Welcome, Guest. Please login or register.

Login with username, password and session length

 
Advanced search

278258 Posts in 30491 Topics- by 7224 Members - Latest Member: gwl139
Pages: 1 [2]   Go Down
Print
Author Topic: Motor dies  (Read 11497 times)
0 Members and 1 Guest are viewing this topic.
Reckless
AKA Frankeu
Super Hero Member
*****
Offline Offline

Gender: Male
Location: Barnegat
Posts: 2734



« Reply #20 on: March 22, 2008, 02:59:01 PM »

This is a very important topic! No such thing as stupid questions, just stupid answers!!!
If we were born a 100% genius we would not be here. So ask away,y your life or some one Else's could depend on the knowledge you gain here. There will be zero tolerance for wise cracks or ignorant know it alls!!!

Capt. Mike

Thank you for your response. Everyones abilities increase with positive post. I dont need to be condemned for asking a question. I want to and I am sure others want to be able to ask questions and get positive answers.

Thanks Again!!
Logged
IrishAyes
Fishing At It's Finest
Admin
*****
Offline Offline

Gender: Male
Location: Shark River
Posts: 17402



« Reply #21 on: March 22, 2008, 03:03:00 PM »

Keep asking Frankue, the only stupid question is the one not asked.   thumbsup2

No one knows everything, we can all learn from others.  I have been boating for almost 40 years and am still learning.  The day I stop learning is when I am in my grave.
« Last Edit: March 22, 2008, 03:05:13 PM by IrishAyes » Logged

Captain Joe of the Irish Ayes

May the holes in your net be no larger than the fish in it.  ~Irish Blessing
TurboDan
Sr. Member
***
Offline Offline

Posts: 324


« Reply #22 on: March 22, 2008, 05:29:12 PM »

Good hypothetical question lets keep it going.

What if you are motoring against the current in a river and you have to go under a bridge that has a narrow span between the abutments.  You make your approach and notice that there is a Yahoo coming full boar the other way trying to beat you through the opening what should you do?



This comes into play in the Manasquan River more than anywhere else.  The Railroad bridge as you approach the inlet gets some nasty currents and can barely fit a party boat through it.  Many people believe the rule is that whoever is going with the current has the right of way, since they have less control over their vessel.  Coincidentally, I was speaking with a USCG guy last week who told me how untrue this is.  That rule only applies in western rivers, not coastal waterways.

Additionally, he said that the proper way to approach a small opening is to motor directly in sight of the opening and proceed straight through, keeping to the right.  Many people try to cut diagonally to the opening to save time and cannot see if any larger boats are coming through.

My personal tip:  If you hear a whistle, stay the F outta there.  The Bogans plow through the RR bridge opening and you better be out of their way.  Don't blame them for doing it this way, as it's probably the safest approach instead of stopping a large vessel and risking losing control and knocking into the bridge structure.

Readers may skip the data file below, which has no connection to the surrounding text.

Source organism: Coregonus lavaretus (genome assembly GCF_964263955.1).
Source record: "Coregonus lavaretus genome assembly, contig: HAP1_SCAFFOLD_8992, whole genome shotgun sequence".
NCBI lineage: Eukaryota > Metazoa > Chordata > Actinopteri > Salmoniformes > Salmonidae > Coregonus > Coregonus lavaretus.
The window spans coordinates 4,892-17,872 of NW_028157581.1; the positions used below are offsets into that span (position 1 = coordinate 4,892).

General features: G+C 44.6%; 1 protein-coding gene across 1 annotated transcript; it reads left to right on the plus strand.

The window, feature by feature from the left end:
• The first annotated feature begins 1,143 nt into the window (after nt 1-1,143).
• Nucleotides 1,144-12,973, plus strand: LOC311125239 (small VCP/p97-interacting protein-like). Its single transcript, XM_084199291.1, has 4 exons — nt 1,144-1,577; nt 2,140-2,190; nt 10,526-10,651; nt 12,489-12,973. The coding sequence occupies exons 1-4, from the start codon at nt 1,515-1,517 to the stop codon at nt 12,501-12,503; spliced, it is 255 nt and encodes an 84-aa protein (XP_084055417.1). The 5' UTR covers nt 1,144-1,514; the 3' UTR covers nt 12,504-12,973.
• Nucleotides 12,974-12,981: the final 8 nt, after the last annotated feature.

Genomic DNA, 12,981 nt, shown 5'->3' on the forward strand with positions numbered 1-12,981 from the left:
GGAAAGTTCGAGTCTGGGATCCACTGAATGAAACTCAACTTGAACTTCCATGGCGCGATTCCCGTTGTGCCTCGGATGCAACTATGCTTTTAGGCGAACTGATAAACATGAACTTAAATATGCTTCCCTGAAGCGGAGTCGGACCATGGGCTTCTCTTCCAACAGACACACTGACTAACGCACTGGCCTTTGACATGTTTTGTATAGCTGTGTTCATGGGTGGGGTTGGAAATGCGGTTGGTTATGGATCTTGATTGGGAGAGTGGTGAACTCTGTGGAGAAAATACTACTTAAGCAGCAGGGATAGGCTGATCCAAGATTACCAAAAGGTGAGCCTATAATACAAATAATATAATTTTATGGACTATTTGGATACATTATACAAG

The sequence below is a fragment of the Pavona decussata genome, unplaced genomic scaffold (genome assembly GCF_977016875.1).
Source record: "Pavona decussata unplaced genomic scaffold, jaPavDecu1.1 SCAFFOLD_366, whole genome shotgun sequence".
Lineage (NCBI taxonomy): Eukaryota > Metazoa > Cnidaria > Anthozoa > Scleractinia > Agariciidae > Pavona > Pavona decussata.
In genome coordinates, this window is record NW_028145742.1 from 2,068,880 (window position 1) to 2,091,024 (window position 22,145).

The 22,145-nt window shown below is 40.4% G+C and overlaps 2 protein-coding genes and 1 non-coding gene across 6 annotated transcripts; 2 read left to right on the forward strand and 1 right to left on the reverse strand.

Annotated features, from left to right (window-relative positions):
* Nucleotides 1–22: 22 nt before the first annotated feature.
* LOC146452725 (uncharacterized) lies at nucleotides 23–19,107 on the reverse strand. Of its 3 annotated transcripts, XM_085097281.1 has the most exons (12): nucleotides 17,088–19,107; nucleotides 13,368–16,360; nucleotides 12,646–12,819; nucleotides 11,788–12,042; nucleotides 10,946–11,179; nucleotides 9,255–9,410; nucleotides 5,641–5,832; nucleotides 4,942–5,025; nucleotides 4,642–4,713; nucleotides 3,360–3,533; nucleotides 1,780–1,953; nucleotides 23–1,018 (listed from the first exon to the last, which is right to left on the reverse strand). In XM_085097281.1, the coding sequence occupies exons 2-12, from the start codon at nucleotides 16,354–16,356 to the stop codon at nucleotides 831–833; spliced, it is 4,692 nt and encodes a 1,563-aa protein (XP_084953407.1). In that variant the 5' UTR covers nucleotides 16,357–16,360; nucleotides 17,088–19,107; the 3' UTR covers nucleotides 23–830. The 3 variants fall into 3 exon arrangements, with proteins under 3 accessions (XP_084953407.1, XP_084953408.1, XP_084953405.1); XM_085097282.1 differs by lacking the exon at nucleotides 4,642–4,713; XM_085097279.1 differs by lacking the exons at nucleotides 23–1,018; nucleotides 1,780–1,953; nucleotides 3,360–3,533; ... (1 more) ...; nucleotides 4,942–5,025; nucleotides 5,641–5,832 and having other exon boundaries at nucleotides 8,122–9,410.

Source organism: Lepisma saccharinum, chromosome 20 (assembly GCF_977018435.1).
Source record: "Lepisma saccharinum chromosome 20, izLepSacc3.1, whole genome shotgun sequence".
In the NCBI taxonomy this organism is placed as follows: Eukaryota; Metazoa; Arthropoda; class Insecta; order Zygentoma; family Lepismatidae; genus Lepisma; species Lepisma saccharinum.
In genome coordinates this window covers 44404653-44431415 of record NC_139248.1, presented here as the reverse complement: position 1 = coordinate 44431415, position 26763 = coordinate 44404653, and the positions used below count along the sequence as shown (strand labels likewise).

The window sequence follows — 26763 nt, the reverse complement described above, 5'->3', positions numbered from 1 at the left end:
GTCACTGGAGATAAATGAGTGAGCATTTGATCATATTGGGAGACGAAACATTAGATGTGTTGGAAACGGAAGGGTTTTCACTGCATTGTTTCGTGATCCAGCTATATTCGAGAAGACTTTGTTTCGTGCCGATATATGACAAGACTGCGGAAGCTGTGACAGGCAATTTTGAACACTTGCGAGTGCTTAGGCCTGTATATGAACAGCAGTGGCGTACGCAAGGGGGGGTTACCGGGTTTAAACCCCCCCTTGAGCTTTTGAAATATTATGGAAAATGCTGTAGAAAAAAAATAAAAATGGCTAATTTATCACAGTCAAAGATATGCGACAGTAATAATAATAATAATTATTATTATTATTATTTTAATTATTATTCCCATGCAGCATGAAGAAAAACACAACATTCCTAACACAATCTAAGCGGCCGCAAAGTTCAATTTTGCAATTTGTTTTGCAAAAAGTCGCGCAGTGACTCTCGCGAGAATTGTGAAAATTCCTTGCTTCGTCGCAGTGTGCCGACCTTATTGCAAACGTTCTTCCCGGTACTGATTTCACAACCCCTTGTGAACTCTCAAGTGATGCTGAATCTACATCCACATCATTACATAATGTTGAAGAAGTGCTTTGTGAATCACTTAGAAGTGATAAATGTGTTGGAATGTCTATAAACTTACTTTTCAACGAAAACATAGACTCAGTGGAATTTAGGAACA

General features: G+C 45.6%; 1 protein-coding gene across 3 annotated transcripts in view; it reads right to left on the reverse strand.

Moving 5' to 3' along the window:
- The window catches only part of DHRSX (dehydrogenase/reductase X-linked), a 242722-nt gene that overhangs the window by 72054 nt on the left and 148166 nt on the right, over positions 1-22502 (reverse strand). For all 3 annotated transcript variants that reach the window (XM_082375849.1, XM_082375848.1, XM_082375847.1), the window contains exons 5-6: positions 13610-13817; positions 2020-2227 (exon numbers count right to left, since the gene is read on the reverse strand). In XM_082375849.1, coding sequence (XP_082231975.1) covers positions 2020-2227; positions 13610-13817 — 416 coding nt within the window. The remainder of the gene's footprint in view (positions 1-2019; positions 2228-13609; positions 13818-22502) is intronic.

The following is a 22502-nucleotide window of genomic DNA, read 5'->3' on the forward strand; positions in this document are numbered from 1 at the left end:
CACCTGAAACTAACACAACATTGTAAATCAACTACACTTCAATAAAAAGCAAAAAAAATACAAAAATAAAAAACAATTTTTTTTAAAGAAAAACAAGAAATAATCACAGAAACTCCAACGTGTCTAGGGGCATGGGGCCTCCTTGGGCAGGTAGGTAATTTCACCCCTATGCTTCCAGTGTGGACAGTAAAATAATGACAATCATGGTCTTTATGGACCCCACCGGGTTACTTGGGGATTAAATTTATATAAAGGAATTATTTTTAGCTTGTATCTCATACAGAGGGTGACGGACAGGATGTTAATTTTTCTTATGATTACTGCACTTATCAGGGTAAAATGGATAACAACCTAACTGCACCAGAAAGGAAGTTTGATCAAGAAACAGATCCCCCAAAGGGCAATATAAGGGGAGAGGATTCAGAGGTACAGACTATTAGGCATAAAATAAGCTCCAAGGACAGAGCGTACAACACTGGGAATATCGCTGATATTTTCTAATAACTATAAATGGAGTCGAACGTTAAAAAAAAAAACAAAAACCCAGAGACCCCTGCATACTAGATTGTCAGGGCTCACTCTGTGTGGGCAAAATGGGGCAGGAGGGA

Logged
IrishAyes
Fishing At It's Finest
Admin
*****
Offline Offline

Gender: Male
Location: Shark River
Posts: 17402



« Reply #23 on: March 22, 2008, 06:17:53 PM »

Dan, you are absolutely correct on the issue of the vessel going with the current does not having the right of way in our boating area.

This is the rule that Dan is referring to;
Notwithstanding paragraph (a)(i) and Rule 14(a), a power-driven vessel operating in narrow channels or fairways on the Great Lakes, Western Rivers, or waters specified by the Secretary , and proceeding downbound with a following current shall have the right-of-way over an upbound vessel, shall propose the manner and place of passage, and shall initiate the maneuvering signals prescribed by Rule 34(a)(i), as appropriate. The vessel proceeding upbound against the current shall hold as necessary to permit safe passing.

   I put the areas where this is applicable in bold print.  This is not the rule in any area but the above bold print areas. 

  Every day in the Shark River inlet you hear the bridge tenders telling the guys that the incoming or outbound have the right of way because of the direction of the tide.  THIS IS FALSE.  This is only a courtesy, not a rule.  Do not get caught up in thinking that you have the right of way.  If you are involved in a collision, you will find out very quickly how wrong the bridge tender was.

When you make an approach to a bridge or an obstructed area, perhaps a turn in the channel or such, it is always best to give a prolong blast on you horn.  If you do not get an answer, then you can assume the area is clear to pass and proceed with caution.  If you get an answer, assume that the other vessel is already into the area and allow him to pass thru.

Safety on the water is made, it is not a given.

Just a note...I know for a fact that there was a person who teaches classes for the Captain License course teaching this wrong.  When given the proper information, he acknowledged his error and corrected his teaching. 


« Last Edit: March 22, 2008, 06:31:22 PM by IrishAyes » Logged

Captain Joe of the Irish Ayes

May the holes in your net be no larger than the fish in it.  ~Irish Blessing
Capt. Mike
Super Hero Member
*****
Offline Offline

Gender: Male
Posts: 1262



WWW
« Reply #24 on: March 22, 2008, 07:25:50 PM »

Keep asking Frankue, the only stupid question is the one not asked.   thumbsup2

No one knows everything, we can all learn from others.  I have been boating for almost 40 years and am still learning.  The day I stop learning is when I am in my grave.

Well Said Capt.!!! 
Logged

Luna Sea 5
Admin
*****
Offline Offline

Gender: Male
Location: Home: Jackson NJ/Port: Toms River NJ
Posts: 12102


Nick (Luna Sea 5)


WWW
« Reply #25 on: March 22, 2008, 07:56:04 PM »

we are always here to help...  there is no such thing as a stupid question.
Logged

Fish out of Toms River NJ.